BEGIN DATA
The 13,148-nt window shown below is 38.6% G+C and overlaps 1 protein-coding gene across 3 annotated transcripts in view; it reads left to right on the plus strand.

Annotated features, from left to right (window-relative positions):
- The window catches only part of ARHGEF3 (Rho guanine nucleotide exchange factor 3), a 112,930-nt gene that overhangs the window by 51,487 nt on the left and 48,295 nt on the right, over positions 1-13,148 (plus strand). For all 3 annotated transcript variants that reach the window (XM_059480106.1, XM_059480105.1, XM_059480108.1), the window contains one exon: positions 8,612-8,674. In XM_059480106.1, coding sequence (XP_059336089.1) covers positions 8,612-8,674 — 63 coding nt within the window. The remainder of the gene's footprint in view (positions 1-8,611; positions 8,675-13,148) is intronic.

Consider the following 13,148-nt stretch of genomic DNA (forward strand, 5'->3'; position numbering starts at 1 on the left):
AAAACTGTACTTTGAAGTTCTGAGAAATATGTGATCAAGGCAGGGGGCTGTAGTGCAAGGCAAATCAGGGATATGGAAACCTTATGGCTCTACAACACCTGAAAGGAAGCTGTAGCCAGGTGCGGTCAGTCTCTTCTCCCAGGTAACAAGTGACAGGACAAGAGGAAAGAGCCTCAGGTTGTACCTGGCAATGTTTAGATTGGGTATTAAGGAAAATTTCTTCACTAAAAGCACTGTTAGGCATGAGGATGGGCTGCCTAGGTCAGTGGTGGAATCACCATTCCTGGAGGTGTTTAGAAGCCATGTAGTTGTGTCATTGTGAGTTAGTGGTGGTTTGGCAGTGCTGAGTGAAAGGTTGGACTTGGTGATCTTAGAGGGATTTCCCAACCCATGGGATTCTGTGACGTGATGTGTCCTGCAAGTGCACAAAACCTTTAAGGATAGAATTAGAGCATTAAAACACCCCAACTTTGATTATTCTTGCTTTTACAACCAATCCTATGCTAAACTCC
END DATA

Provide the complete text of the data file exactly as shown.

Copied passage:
The 13,148-nt window shown below is 38.6% G+C and overlaps 1 protein-coding gene across 3 annotated transcripts in view; it reads left to right on the plus strand.

Annotated features, from left to right (window-relative positions):
- The window catches only part of ARHGEF3 (Rho guanine nucleotide exchange factor 3), a 112,930-nt gene that overhangs the window by 51,487 nt on the left and 48,295 nt on the right, over positions 1-13,148 (plus strand). For all 3 annotated transcript variants that reach the window (XM_059480106.1, XM_059480105.1, XM_059480108.1), the window contains one exon: positions 8,612-8,674. In XM_059480106.1, coding sequence (XP_059336089.1) covers positions 8,612-8,674 — 63 coding nt within the window. The remainder of the gene's footprint in view (positions 1-8,611; positions 8,675-13,148) is intronic.

Consider the following 13,148-nt stretch of genomic DNA (forward strand, 5'->3'; position numbering starts at 1 on the left):
AAAACTGTACTTTGAAGTTCTGAGAAATATGTGATCAAGGCAGGGGGCTGTAGTGCAAGGCAAATCAGGGATATGGAAACCTTATGGCTCTACAACACCTGAAAGGAAGCTGTAGCCAGGTGCGGTCAGTCTCTTCTCCCAGGTAACAAGTGACAGGACAAGAGGAAAGAGCCTCAGGTTGTACCTGGCAATGTTTAGATTGGGTATTAAGGAAAATTTCTTCACTAAAAGCACTGTTAGGCATGAGGATGGGCTGCCTAGGTCAGTGGTGGAATCACCATTCCTGGAGGTGTTTAGAAGCCATGTAGTTGTGTCATTGTGAGTTAGTGGTGGTTTGGCAGTGCTGAGTGAAAGGTTGGACTTGGTGATCTTAGAGGGATTTCCCAACCCATGGGATTCTGTGACGTGATGTGTCCTGCAAGTGCACAAAACCTTTAAGGATAGAATTAGAGCATTAAAACACCCCAACTTTGATTATTCTTGCTTTTACAACCAATCCTATGCTAAACTCC